As only humans can craft fine stringed instruments – violins, cellos, violas, basses – some are better than others. Luthier competitions show us who.
While violin performance competitions are well known to students and fans of fine stringed instruments (the cello, bass, and viola also have their competitions), a somewhat more obscure contest type are violin making competitions.
There are several such competitions held annually or biannually, and they include pitting bow makers against each other as well. Artisan craftsmanship, artistic execution and acoustical merits of instruments are part of the judging criteria. Most competitions keep the identity of the luthier hidden in the judging process to ensure objectivity.
These competitions are held around the world, the largest of which are as follows:
Violin Society of America, Dallas (in 2019) – While not the largest such competition globally, it is the biggest and most prestigious event in the Americas. Instrument and bow categories are judged for fine violins as well as violas, cellos, and bass instruments. Each category has one gold medal winner, however multiple luthiers are cited with a silver medal for tone or certificate of merit for workmanship.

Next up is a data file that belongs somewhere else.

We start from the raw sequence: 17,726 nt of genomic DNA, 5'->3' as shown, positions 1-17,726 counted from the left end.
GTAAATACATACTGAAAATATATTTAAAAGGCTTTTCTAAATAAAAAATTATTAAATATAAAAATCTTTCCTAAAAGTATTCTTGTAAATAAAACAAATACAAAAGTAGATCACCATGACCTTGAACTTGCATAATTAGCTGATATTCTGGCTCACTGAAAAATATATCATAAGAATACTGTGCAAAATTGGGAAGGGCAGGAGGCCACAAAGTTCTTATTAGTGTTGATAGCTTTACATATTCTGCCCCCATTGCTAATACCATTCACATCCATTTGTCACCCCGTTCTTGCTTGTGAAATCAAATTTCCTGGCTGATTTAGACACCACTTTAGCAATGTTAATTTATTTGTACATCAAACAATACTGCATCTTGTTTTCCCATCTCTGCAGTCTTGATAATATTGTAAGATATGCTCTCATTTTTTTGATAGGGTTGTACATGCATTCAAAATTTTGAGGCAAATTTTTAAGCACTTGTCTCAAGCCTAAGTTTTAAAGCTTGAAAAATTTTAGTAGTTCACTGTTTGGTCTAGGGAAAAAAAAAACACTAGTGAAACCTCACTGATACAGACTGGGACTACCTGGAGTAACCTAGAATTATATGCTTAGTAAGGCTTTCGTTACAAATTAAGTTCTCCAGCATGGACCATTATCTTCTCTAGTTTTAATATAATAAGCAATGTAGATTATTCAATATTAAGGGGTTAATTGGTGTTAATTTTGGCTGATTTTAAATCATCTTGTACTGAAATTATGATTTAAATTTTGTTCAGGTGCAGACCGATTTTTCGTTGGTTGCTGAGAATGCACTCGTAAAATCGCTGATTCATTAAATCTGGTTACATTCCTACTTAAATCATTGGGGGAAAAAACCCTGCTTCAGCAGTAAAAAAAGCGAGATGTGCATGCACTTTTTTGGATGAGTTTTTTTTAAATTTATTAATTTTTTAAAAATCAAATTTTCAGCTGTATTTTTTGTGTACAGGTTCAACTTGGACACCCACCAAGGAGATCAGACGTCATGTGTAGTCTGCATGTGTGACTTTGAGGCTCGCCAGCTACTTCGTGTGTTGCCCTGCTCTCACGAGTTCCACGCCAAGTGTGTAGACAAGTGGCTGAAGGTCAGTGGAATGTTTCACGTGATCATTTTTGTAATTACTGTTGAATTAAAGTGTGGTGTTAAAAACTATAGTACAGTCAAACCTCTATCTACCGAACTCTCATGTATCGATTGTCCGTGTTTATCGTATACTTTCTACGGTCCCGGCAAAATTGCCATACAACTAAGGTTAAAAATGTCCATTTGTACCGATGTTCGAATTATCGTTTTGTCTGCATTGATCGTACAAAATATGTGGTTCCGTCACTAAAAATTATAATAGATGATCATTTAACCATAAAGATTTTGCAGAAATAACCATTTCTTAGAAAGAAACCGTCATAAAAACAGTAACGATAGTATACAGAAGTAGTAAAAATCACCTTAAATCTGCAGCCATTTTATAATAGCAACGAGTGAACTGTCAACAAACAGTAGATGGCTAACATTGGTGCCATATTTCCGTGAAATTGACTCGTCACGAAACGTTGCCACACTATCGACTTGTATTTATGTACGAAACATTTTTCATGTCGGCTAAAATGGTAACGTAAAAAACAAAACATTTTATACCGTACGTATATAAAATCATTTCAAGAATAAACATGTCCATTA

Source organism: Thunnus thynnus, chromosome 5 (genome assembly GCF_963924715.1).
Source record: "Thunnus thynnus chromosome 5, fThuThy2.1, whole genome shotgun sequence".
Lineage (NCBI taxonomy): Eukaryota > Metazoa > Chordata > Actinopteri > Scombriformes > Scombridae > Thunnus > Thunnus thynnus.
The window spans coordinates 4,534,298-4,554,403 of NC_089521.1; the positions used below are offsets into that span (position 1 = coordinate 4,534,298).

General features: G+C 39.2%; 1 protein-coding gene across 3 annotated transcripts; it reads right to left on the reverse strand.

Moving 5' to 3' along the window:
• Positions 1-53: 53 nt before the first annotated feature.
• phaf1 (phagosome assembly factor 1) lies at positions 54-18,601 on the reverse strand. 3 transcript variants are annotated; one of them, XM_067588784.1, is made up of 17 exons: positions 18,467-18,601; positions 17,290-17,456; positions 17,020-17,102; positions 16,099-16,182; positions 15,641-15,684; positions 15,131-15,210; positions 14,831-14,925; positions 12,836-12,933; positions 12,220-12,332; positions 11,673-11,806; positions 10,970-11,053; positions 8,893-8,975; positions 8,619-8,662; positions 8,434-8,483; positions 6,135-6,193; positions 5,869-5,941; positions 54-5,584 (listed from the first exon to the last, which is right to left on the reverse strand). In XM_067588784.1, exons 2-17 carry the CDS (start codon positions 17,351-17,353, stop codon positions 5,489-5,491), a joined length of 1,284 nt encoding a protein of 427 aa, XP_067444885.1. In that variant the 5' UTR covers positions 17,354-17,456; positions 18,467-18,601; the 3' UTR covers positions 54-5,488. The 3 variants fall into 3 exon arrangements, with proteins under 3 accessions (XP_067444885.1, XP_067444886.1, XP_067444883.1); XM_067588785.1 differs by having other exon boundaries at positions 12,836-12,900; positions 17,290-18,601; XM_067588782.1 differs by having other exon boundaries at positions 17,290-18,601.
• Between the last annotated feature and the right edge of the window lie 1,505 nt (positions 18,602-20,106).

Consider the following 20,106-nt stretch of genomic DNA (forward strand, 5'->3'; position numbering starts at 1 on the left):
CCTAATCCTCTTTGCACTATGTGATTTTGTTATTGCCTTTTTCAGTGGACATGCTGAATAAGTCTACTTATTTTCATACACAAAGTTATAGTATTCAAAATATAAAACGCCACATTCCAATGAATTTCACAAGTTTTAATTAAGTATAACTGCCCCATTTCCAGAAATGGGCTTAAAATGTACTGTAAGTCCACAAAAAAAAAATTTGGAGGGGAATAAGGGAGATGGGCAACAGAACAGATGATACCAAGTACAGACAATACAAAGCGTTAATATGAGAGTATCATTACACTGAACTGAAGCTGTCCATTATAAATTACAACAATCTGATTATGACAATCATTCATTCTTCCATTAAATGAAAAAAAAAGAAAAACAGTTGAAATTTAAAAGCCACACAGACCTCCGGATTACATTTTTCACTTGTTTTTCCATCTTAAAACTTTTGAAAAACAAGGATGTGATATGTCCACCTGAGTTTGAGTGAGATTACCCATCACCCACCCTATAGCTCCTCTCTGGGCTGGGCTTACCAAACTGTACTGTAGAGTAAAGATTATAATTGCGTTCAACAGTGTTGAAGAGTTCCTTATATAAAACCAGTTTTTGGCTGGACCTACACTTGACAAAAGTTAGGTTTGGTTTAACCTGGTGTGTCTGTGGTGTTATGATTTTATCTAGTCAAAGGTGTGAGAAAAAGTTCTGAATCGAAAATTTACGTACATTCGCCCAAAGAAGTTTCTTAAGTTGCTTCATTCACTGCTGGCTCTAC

BVMA International Violin and Bow Making Competition, London – Hosted at the Royal Academy of Music, the first of these was held in 2004 and draws more than 350 entrants each year.
China International Violin Making and Bow Making Competition, Beijing – Since 2010 the ascendant music culture of China has meant violin making competitions are now held about every two or three years. Reportedly it has grown in size each time, with no fewer than 18 jurors weighing in on craftsmanship and artistic execution.
Ente Triennale Internazionale Strumenti Ad Arco, Cremona – As the name indicates, this is held every three years in the city where the finest violins and bows of all time were made by the likes of Stradivari and Guarneri. A rule for entry is that no instrument be more than three years old or artificially aged.
International Violin Making Competition, Mittenwald – This is held every four years in the center of German violin making. Rules stipulate that instruments and bows be less than two years old, and be made according to traditional craftsman standards.
International Henryk Wieniawski Violin Making Competition, Poznan – This is among the older competitions, having been first held in 1957 and staged every five years.
Few of these competitions are held annually, as they are significant undertakings. Assembling a qualified jury, as well as entrants, is significantly time consuming and require the resources that the sponsoring organization has to furnish (entry fees are charged to partially finance most competitions).
Winning is not the only objective of violinmakers who enter these competitions. In many such events, dealers and instrumentalists who consequently develop an appreciation for the instruments and their makers review the instruments.
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